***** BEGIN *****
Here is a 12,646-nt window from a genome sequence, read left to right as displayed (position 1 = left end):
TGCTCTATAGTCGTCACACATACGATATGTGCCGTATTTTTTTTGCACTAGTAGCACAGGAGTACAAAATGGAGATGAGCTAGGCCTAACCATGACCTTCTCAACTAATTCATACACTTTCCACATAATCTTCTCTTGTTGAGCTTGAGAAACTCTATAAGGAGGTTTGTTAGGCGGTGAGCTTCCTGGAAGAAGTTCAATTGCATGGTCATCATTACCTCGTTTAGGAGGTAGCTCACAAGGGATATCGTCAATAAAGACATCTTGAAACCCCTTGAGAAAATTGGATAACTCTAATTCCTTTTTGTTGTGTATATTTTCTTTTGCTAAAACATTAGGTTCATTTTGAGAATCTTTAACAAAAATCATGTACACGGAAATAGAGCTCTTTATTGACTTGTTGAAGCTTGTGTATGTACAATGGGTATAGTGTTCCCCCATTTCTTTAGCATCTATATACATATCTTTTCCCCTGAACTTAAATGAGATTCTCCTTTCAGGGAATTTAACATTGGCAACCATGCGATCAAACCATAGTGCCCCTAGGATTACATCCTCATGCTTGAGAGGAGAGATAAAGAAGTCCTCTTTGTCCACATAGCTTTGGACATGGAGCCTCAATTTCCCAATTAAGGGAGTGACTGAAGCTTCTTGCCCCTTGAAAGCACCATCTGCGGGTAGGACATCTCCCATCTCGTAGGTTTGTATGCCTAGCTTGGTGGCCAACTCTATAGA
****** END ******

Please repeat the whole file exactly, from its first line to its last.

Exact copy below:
Here is a 12,646-nt window from a genome sequence, read left to right as displayed (position 1 = left end):
TGCTCTATAGTCGTCACACATACGATATGTGCCGTATTTTTTTTGCACTAGTAGCACAGGAGTACAAAATGGAGATGAGCTAGGCCTAACCATGACCTTCTCAACTAATTCATACACTTTCCACATAATCTTCTCTTGTTGAGCTTGAGAAACTCTATAAGGAGGTTTGTTAGGCGGTGAGCTTCCTGGAAGAAGTTCAATTGCATGGTCATCATTACCTCGTTTAGGAGGTAGCTCACAAGGGATATCGTCAATAAAGACATCTTGAAACCCCTTGAGAAAATTGGATAACTCTAATTCCTTTTTGTTGTGTATATTTTCTTTTGCTAAAACATTAGGTTCATTTTGAGAATCTTTAACAAAAATCATGTACACGGAAATAGAGCTCTTTATTGACTTGTTGAAGCTTGTGTATGTACAATGGGTATAGTGTTCCCCCATTTCTTTAGCATCTATATACATATCTTTTCCCCTGAACTTAAATGAGATTCTCCTTTCAGGGAATTTAACATTGGCAACCATGCGATCAAACCATAGTGCCCCTAGGATTACATCCTCATGCTTGAGAGGAGAGATAAAGAAGTCCTCTTTGTCCACATAGCTTTGGACATGGAGCCTCAATTTCCCAATTAAGGGAGTGACTGAAGCTTCTTGCCCCTTGAAAGCACCATCTGCGGGTAGGACATCTCCCATCTCGTAGGTTTGTATGCCTAGCTTGGTGGCCAACTCTATAGA